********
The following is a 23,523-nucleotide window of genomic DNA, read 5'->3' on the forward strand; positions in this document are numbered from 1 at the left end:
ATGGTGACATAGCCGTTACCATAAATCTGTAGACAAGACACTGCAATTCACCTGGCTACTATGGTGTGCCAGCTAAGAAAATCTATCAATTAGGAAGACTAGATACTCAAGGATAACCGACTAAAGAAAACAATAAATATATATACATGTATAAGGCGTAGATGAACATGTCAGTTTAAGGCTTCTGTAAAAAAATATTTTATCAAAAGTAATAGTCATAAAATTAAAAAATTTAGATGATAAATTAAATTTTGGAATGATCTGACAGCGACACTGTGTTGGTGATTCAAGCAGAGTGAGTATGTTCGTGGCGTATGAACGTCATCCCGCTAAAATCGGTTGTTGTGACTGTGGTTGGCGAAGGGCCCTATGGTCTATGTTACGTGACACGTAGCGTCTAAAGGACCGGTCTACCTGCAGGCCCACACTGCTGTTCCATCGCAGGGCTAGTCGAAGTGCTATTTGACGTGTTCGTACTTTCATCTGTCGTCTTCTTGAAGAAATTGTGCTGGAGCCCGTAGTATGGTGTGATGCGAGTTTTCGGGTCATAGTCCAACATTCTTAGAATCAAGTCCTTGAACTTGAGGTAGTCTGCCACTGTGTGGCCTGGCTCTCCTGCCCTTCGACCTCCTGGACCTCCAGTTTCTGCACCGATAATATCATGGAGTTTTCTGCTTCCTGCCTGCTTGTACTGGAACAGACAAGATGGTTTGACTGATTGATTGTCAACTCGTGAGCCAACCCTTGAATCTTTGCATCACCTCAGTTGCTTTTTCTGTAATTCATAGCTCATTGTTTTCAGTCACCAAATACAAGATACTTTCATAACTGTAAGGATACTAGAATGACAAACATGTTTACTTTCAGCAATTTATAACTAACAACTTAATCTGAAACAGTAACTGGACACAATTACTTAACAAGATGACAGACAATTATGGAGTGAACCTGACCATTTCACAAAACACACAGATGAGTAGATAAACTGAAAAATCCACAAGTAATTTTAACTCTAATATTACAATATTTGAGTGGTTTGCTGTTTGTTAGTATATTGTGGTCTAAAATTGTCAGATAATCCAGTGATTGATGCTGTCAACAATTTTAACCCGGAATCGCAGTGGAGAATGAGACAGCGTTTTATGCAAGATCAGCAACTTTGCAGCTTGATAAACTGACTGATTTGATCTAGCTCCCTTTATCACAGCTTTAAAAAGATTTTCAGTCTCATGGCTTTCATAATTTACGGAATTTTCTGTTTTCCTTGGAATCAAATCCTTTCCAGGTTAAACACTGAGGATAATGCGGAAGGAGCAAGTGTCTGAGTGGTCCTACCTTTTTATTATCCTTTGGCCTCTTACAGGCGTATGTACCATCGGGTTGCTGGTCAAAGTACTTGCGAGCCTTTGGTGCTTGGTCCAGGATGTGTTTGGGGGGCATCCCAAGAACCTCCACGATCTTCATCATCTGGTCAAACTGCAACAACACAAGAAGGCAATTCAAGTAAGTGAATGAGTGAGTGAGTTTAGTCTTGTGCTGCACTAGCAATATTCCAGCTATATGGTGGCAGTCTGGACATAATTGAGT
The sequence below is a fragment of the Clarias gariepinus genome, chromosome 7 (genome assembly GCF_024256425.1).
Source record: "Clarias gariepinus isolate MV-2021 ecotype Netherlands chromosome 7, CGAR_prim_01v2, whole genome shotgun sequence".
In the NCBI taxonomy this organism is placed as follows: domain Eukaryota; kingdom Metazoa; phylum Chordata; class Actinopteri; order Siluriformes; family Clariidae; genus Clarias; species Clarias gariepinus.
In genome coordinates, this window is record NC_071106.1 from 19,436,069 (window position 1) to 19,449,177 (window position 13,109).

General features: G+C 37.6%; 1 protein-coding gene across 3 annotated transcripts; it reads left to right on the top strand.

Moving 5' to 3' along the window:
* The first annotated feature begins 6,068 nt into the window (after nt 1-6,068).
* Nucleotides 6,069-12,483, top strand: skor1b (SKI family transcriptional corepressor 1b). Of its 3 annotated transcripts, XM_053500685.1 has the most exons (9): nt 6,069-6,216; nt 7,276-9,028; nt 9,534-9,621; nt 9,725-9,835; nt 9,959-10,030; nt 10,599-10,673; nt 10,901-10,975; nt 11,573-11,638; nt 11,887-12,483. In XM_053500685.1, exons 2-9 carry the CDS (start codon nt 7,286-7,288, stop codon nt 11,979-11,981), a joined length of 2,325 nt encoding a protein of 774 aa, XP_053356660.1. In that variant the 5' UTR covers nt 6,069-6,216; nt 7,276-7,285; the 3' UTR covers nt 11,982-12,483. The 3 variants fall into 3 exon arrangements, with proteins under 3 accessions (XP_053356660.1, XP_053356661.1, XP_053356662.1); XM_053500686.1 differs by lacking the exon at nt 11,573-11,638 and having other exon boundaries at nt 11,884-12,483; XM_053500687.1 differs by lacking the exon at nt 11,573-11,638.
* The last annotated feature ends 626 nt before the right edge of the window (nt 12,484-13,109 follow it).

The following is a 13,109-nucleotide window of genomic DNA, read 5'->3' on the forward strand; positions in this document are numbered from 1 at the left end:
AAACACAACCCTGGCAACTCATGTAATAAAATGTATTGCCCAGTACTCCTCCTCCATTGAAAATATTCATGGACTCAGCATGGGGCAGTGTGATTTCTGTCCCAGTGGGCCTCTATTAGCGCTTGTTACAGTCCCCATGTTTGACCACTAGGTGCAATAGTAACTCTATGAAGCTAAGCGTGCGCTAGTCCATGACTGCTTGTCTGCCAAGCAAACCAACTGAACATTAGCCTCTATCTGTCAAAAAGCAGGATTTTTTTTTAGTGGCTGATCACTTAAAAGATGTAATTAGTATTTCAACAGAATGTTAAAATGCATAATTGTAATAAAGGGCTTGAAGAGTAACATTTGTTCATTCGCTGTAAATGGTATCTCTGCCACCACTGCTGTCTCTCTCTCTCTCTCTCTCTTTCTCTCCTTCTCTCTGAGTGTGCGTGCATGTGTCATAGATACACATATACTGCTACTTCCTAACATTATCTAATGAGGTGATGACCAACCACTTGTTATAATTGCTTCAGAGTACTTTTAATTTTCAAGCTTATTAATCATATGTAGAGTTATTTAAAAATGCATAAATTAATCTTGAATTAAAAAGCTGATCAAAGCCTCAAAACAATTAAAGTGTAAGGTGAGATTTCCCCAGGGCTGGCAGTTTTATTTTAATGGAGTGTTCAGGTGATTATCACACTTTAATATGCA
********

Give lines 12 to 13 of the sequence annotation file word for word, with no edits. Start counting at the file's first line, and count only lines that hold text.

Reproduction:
The following is a 13,109-nucleotide window of genomic DNA, read 5'->3' on the forward strand; positions in this document are numbered from 1 at the left end:
AAACACAACCCTGGCAACTCATGTAATAAAATGTATTGCCCAGTACTCCTCCTCCATTGAAAATATTCATGGACTCAGCATGGGGCAGTGTGATTTCTGTCCCAGTGGGCCTCTATTAGCGCTTGTTACAGTCCCCATGTTTGACCACTAGGTGCAATAGTAACTCTATGAAGCTAAGCGTGCGCTAGTCCATGACTGCTTGTCTGCCAAGCAAACCAACTGAACATTAGCCTCTATCTGTCAAAAAGCAGGATTTTTTTTTAGTGGCTGATCACTTAAAAGATGTAATTAGTATTTCAACAGAATGTTAAAATGCATAATTGTAATAAAGGGCTTGAAGAGTAACATTTGTTCATTCGCTGTAAATGGTATCTCTGCCACCACTGCTGTCTCTCTCTCTCTCTCTCTCTTTCTCTCCTTCTCTCTGAGTGTGCGTGCATGTGTCATAGATACACATATACTGCTACTTCCTAACATTATCTAATGAGGTGATGACCAACCACTTGTTATAATTGCTTCAGAGTACTTTTAATTTTCAAGCTTATTAATCATATGTAGAGTTATTTAAAAATGCATAAATTAATCTTGAATTAAAAAGCTGATCAAAGCCTCAAAACAATTAAAGTGTAAGGTGAGATTTCCCCAGGGCTGGCAGTTTTATTTTAATGGAGTGTTCAGGTGATTATCACACTTTAATATGCA